When your household breaks up, what happens to the animals that share your home?

To many people, a beloved cat or dog is practically no different than a person, and the thought of treating one like a lamp, couch or other chattel is just offensive. To some parting couples, the pets are their children.

Though at least one judge in British Columbia has gone so far as to consider the best interests of the pet (Haywood v. Carrasco 2016 BCPC 71), in the eyes of the law, pets are still considered property.

What this means is that if you take this type of “custody battle” to court, the pet will end up staying with one of you, and the other party cannot get an order for visitation. It’s not so much that the law is insensitive to the bonds between people and animals—it’s more that the courts can’t deal with all the disputes over custody and visitation with children and add to its workload by letting custody and visitation with pets be a thing.

The case of Kitchen v. MacDonald, 2012 BCPC 9 illustrates the situation. In that case, a boyfriend sought a court order for the equivalent of custody or access to his girlfriend’s dog. The court accepted the girlfriend’s evidence that the dog had been given to her before the start of the relationship, and on that basis had no trouble finding that the dog was her property. The judge stated:

There is uncontroverted evidence that Ms. MacDonald referred to Mr. Kitchen as the dog’s “daddy”.  There is an undated letter on file as well reporting to be from Laddie to “my daddy”, apparently following a break-up where Ms. MacDonald writes on behalf of the dog that she is sorry she cannot make them a family.  It suggests ways that he can come and see the dog while she is out of the house at work.  It concludes by saying “I know there is no way mommy would ever keep you from seeing me – that’s just not the kind of mommy she is.  She wants us to both be happy.”  There were also gifts and cards over the years addressed from the dog to his “daddy”.  Ms. MacDonald also encouraged Mr. Kitchen continuing to look after the dog during the day.  She encouraged the visits and the exercise and the companionship.  She was receiving by-law tickets with respect to the barking and it was obviously a relief to her to have someone entertaining the dog to help address this problem.  By anthropomorphizing this dog, Ms. MacDonald led Mr. Kitchen to, and Mr. Kitchen allowed himself to be possessed of an expectation that, the dog was “the child” of both of them.  This, however, despite the sentimental aspects, does not create a beneficial or legal interest in a dog.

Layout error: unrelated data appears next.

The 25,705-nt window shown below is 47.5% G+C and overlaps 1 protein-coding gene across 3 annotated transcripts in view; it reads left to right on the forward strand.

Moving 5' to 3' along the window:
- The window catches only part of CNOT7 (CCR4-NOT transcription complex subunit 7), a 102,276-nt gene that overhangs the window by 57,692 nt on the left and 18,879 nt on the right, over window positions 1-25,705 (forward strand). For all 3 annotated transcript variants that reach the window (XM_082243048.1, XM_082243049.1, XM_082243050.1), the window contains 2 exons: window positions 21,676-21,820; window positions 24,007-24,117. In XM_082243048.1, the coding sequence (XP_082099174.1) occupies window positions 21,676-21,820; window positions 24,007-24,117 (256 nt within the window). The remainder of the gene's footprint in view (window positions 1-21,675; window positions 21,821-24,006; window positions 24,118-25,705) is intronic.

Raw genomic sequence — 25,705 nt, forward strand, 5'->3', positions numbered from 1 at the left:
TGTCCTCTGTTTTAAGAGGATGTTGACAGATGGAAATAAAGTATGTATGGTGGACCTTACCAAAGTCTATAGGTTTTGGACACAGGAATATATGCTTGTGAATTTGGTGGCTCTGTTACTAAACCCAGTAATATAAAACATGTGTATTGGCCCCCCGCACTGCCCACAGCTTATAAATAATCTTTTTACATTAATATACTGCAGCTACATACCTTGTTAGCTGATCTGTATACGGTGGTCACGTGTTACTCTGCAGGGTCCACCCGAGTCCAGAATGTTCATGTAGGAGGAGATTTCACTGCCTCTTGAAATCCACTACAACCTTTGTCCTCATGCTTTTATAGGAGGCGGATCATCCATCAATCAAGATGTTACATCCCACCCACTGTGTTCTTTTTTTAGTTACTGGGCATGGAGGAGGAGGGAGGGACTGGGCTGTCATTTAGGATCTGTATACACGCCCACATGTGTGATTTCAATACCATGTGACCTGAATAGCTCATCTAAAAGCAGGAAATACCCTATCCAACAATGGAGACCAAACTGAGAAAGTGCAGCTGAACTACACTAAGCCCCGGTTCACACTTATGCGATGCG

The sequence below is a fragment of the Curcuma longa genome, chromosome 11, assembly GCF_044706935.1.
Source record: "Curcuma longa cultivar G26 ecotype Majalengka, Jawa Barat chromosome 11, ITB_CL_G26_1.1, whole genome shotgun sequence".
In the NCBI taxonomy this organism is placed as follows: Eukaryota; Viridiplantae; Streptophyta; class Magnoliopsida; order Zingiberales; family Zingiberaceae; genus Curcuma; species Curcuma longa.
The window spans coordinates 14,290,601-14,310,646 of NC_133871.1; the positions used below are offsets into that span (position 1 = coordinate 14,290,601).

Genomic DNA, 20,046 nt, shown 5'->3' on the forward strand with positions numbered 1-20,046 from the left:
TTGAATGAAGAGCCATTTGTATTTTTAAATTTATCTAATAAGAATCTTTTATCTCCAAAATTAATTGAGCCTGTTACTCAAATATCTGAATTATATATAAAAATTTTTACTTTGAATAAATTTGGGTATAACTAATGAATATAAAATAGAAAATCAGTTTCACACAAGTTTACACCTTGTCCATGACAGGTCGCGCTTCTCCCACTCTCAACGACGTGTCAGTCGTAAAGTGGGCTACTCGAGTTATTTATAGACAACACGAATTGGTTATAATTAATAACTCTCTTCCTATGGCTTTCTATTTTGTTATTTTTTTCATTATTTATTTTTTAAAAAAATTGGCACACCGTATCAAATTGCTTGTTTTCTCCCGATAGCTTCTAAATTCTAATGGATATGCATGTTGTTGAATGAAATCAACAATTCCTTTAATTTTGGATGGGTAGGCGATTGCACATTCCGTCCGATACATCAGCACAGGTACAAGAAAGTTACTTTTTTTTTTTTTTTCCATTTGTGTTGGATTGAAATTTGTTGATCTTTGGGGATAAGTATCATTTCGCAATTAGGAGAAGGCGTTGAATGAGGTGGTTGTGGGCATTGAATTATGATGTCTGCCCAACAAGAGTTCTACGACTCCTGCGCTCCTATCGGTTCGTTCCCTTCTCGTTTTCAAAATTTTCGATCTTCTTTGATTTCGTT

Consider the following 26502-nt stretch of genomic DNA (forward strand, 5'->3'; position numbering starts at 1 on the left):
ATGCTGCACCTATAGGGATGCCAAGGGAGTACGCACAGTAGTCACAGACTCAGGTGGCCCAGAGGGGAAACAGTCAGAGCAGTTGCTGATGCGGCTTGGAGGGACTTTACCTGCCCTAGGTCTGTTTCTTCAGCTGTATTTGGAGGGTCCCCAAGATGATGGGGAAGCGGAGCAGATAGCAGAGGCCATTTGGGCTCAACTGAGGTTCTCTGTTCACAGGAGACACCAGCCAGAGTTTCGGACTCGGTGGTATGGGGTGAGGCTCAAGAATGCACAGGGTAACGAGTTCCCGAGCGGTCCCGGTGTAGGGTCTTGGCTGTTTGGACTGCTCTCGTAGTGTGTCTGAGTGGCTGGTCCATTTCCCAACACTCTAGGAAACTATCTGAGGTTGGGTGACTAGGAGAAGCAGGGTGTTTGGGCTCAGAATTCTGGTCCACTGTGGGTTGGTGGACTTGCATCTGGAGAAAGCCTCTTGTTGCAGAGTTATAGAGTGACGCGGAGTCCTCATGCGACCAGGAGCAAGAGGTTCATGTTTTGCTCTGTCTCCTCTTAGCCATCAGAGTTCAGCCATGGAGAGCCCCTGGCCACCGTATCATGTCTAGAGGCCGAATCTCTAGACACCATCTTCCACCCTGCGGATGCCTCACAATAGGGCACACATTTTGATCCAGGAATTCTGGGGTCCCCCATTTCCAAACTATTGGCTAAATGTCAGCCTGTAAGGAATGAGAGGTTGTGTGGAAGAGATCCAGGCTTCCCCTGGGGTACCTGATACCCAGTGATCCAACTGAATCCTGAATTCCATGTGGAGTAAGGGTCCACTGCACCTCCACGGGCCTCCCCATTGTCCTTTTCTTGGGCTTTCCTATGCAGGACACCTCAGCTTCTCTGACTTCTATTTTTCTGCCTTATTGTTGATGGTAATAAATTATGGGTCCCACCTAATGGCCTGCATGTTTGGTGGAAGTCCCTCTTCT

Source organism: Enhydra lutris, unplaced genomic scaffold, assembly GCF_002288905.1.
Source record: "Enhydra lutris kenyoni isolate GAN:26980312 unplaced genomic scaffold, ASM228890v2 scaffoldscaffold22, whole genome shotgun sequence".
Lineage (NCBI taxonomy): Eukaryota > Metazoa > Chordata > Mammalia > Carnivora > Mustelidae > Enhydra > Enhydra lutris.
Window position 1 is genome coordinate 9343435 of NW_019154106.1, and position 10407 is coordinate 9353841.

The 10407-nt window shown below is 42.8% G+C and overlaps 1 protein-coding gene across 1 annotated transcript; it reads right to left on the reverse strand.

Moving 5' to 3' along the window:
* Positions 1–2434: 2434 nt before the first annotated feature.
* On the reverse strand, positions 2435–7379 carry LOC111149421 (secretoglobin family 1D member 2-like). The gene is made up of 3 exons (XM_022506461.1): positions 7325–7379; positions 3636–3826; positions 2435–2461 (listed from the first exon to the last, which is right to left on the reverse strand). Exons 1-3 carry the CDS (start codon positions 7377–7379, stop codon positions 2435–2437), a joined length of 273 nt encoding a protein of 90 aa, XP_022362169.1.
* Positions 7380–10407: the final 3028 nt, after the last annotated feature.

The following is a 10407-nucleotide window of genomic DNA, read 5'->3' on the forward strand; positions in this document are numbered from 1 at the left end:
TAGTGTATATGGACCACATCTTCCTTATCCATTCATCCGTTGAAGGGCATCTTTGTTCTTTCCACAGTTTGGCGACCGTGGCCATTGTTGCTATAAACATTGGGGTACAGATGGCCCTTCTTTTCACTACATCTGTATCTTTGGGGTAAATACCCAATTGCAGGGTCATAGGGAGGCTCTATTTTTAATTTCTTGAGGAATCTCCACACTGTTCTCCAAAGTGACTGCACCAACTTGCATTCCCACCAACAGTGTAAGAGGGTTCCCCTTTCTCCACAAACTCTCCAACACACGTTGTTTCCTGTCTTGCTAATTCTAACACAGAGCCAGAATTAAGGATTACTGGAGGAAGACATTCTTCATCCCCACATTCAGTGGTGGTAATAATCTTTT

In yet another case, the parties did not have children, and each was extremely attached to the family dog, which they had raised together from the time he was a puppy. That is, legally, they jointly owned the dog. They had been sharing the dog on a schedule, by consent, but that was not working well. Each party alleged that the other was inadequately caring for the dog during their scheduled time, and each asked the court for full ownership.

The court was unable to decide the merit of each party’s claim to have the dog, and ruled they would conduct an auction right then and there. The dog went to the highest bidder and the cold comfort of a few thousand dollars (an amount surely dwarfed by the legal bills) went to the loser. Rough justice!

However, when the court is considering the issue of pets together with the issue of child custody and visitation, the result can be different. In a case where the parties’ children were moving back and forth between mom’s house and dad’s house on a rotating schedule, the court ordered that the family dog would go along with the children on the same schedule. This is an example of what the court can do when considering pets alongside the best interests of the children. There are some obvious advantages. A pet can help normalize the situation for the child, and give comfort. At the same time, getting to have the pet in both parents’ homes may help make sure that one home is not unfairly preferred by the child.

The best outcome, if you both love the critter, is to work out by agreement how to share the “purr-enting” responsibilities. Here are some tips: http://www.businessinsider.com/what-about-wally-how-to-co-parent-a-pet-with-your-ex-2012-2